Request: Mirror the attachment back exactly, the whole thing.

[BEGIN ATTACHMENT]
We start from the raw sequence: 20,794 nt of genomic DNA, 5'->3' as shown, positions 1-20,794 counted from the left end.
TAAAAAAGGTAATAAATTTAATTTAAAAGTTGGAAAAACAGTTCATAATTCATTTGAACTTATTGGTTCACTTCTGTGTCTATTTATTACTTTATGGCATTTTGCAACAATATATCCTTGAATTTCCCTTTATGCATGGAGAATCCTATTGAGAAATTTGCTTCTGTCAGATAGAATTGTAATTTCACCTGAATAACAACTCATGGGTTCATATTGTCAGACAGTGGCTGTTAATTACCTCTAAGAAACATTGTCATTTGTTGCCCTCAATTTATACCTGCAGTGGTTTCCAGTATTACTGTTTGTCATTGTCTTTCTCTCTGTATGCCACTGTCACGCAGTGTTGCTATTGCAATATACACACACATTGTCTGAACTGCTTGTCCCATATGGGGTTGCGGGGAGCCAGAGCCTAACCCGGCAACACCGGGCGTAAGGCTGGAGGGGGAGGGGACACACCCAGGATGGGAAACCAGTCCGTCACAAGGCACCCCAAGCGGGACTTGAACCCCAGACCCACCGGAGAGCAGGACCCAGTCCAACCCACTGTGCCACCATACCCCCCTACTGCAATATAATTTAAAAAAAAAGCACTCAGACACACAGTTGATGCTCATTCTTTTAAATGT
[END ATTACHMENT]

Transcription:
We start from the raw sequence: 20,794 nt of genomic DNA, 5'->3' as shown, positions 1-20,794 counted from the left end.
TAAAAAAGGTAATAAATTTAATTTAAAAGTTGGAAAAACAGTTCATAATTCATTTGAACTTATTGGTTCACTTCTGTGTCTATTTATTACTTTATGGCATTTTGCAACAATATATCCTTGAATTTCCCTTTATGCATGGAGAATCCTATTGAGAAATTTGCTTCTGTCAGATAGAATTGTAATTTCACCTGAATAACAACTCATGGGTTCATATTGTCAGACAGTGGCTGTTAATTACCTCTAAGAAACATTGTCATTTGTTGCCCTCAATTTATACCTGCAGTGGTTTCCAGTATTACTGTTTGTCATTGTCTTTCTCTCTGTATGCCACTGTCACGCAGTGTTGCTATTGCAATATACACACACATTGTCTGAACTGCTTGTCCCATATGGGGTTGCGGGGAGCCAGAGCCTAACCCGGCAACACCGGGCGTAAGGCTGGAGGGGGAGGGGACACACCCAGGATGGGAAACCAGTCCGTCACAAGGCACCCCAAGCGGGACTTGAACCCCAGACCCACCGGAGAGCAGGACCCAGTCCAACCCACTGTGCCACCATACCCCCCTACTGCAATATAATTTAAAAAAAAAGCACTCAGACACACAGTTGATGCTCATTCTTTTAAATGT